SCOTUS Allows Waste Dumping in Alaska Lake

Photo by flickr user SkyTruth used under a Creative Commons license

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In a major setback for the people and wildlife of southern Alaska, the Supreme Court ruled 6 to 3 today that the Coeur d’Alene Mines Corporation can legally under the Clean Water Act dump more than 4.5 million tons of “slurry”—a mining waste byproduct that’s a mixture of crushed rock and water—in the Lower Slate Lake in Alaska’s Tongass National Forest. The ruling overturned a May 2007 decision by a lower appeals court denying Coeur d’Alene’s permit, which applies to its Kensington Gold Mine north of Juneau, Alaska’s capital city.

But isn’t the Clean Water Act supposed to protect our lakes and rivers and other water sources? Well, yes. For nearly 30 years, the CWA expressly prohibited pumping harmful waste materials into waters, allowing only “fill material” for building structures like seawalls and levees to be dumped, and only then with permits from the Army Corps of Engineers. But in 2002, the Bush Administration tweaked the definition of “fill” to include dangerous waste products with an EPA memo that the public never saw. The memo’s expansion of the “fill” definition permitted harmful slurry dumping into lakes and other water sources. In making its decision today, the Supreme Court relied on this memo.

Groups like Earthjustice, the Sierra Club, and the Southeast Alaska Conservation Council strenuously opposed the permit for Coeur d’Alene, citing the catastrophic damage the dumping could inflict on the Lower Slate Lake. History shows us just how dangerous mining can be and the kind of havoc major mining operations can wreak in the surrounding environment. In 2006, Mother Jones contributor Kenneth Miller chronicled the struggle of the city of Igiugig, Alaska with a new mega-mining operation in its backyard—an operation that promised economic prosperity but threatened to harm not just the local rivers and lakes but the salmon, bears and other wildlife. (And people, too: As Josh Harkinson wrote earlier this year, mining on the whole can be a dirty, dangerous business, not least for those who live nearby and who sometimes can’t even drink their own tap water.)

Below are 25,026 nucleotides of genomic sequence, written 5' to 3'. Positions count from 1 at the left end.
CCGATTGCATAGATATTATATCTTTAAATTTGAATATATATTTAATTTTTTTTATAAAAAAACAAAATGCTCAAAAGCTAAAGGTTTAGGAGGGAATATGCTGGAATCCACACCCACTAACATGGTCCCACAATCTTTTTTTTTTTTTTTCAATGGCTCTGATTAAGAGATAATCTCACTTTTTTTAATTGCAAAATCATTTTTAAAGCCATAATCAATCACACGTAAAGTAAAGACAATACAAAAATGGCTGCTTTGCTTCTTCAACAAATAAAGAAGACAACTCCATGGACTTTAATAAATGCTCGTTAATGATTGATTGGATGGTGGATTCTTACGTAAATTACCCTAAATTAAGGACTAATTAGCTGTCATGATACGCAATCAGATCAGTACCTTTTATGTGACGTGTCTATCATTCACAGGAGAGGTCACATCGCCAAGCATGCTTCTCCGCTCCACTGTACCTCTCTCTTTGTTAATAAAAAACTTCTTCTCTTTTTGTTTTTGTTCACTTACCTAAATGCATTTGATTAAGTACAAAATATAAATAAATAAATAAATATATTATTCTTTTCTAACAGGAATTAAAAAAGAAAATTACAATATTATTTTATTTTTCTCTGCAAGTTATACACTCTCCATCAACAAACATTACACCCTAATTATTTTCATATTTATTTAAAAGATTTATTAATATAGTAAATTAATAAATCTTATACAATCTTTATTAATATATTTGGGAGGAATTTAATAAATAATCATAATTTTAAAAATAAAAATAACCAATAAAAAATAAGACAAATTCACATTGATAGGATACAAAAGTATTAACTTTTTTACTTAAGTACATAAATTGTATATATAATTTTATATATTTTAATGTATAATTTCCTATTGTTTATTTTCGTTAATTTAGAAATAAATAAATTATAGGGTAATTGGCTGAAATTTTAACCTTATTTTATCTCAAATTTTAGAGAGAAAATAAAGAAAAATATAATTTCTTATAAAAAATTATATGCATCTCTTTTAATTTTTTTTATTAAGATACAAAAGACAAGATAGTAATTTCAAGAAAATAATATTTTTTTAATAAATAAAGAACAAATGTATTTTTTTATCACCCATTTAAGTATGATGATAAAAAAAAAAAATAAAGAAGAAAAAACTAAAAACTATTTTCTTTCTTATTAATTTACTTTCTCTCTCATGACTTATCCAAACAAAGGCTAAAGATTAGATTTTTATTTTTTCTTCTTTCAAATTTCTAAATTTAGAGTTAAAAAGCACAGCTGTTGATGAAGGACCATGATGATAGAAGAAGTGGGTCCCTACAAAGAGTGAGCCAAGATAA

The environmental groups criticizing the ruling also warned of the precedent set by the Supreme Court’s decision today. “If a mining company can turn Lower Slate Lake in Alaska into a lifeless waste dump, other polluters with solids in their wastewater can potentially do the same to any water body in America,” Earthjustice president Trip Van Noppen said in a press release.

That said, there remains a glimmer of hope for preventing the widespread contamination of America’s water bodies. The Army Corps of Engineers or the EPA could reverse the ruling, as could new legislation in Washington. Like Reps. Frank Pallone and Dave Reichert’s Clean Water Protection Act, H.R. 1310, which would exclude waste material from the CWA’s “fill material” definition. The legislation has considerable backing in the House with 151 co-sponsors, and is in subcommittee right now.

Although much of the damage done to our environment during Bush’s Holy War on Nature cannot be undone, quick action on the part of lawmakers could repeal the EPA’s unfortunate mining loophole before it’s too late.


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